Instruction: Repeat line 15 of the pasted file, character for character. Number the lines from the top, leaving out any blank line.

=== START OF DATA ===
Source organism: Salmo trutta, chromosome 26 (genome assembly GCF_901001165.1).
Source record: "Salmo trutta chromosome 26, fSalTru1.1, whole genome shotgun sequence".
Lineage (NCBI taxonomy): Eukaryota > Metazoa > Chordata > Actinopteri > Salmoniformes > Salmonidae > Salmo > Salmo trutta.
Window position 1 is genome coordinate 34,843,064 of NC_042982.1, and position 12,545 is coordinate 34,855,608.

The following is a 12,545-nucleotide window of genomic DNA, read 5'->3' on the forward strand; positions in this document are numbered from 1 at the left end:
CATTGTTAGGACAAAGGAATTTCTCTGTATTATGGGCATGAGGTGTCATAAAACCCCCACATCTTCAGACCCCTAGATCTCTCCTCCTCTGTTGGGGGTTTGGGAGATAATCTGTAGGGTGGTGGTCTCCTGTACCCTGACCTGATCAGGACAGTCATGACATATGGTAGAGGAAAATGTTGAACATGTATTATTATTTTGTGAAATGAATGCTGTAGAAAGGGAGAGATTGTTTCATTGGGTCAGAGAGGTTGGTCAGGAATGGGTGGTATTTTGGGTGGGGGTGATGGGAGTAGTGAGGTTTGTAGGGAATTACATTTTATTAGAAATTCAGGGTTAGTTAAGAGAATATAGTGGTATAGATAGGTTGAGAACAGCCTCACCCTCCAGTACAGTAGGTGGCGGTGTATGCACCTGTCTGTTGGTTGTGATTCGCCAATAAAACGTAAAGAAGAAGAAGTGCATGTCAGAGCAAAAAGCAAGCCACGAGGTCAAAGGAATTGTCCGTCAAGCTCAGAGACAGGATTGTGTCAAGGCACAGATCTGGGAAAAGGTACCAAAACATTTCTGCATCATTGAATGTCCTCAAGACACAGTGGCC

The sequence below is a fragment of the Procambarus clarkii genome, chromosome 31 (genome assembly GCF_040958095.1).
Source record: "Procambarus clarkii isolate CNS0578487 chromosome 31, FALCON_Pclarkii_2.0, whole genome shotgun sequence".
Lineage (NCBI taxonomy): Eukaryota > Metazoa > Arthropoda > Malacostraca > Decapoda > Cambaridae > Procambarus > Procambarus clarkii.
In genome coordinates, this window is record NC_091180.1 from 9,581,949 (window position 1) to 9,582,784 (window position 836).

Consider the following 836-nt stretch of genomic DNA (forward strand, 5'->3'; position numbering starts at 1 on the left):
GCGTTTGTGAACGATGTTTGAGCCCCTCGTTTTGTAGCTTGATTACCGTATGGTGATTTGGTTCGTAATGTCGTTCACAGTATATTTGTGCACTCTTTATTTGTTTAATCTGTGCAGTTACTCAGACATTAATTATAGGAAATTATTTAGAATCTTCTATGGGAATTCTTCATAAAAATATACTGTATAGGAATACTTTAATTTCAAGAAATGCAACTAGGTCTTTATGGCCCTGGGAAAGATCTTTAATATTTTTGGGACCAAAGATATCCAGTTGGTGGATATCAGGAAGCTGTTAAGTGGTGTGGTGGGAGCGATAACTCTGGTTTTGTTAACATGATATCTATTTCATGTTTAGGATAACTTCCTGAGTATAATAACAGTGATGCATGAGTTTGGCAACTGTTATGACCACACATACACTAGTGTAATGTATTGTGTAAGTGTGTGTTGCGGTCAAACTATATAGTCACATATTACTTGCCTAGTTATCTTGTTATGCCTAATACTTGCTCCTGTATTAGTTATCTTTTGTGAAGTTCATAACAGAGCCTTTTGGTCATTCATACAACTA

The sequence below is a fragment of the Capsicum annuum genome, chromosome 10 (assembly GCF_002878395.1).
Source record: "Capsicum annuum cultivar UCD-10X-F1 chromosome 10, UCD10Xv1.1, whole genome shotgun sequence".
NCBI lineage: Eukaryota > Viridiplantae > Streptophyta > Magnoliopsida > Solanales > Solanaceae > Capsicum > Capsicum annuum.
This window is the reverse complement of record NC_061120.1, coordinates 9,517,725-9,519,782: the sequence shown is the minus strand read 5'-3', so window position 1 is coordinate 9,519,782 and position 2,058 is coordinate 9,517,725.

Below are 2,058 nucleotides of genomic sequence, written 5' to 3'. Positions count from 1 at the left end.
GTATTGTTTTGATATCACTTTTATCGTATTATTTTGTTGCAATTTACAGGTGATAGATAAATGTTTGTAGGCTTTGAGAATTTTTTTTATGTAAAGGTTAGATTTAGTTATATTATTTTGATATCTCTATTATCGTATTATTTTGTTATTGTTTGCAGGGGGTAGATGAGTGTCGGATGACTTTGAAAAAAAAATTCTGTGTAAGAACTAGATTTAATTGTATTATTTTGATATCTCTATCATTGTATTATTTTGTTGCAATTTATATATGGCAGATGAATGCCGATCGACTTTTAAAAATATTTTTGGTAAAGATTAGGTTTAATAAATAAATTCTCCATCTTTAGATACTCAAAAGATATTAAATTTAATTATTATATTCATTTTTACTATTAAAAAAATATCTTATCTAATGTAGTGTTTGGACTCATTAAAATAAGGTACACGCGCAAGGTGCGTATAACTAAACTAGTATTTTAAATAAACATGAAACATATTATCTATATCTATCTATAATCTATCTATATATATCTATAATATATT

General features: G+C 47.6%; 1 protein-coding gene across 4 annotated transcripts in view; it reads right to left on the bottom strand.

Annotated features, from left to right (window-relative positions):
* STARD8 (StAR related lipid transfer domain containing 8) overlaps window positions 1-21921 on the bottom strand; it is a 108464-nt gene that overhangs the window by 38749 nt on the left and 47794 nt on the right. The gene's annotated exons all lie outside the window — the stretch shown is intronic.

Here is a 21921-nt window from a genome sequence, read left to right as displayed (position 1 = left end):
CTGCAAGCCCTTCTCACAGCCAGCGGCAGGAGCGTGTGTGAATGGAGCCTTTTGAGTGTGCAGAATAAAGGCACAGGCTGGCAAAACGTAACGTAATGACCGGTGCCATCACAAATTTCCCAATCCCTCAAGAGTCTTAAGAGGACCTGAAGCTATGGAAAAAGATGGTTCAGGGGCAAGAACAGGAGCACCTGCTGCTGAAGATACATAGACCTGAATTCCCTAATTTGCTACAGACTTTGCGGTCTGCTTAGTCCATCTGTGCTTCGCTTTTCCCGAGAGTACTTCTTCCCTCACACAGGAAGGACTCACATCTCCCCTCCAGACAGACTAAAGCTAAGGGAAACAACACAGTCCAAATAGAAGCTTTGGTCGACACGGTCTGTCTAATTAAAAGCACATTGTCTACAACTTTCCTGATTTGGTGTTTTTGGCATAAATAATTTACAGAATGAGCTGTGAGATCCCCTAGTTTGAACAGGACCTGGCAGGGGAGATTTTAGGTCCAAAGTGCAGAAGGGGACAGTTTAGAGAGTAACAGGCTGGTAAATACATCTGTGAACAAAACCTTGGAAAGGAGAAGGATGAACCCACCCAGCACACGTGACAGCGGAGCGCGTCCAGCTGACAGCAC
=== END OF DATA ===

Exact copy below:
NCBI lineage: Eukaryota > Viridiplantae > Streptophyta > Magnoliopsida > Solanales > Solanaceae > Capsicum > Capsicum annuum.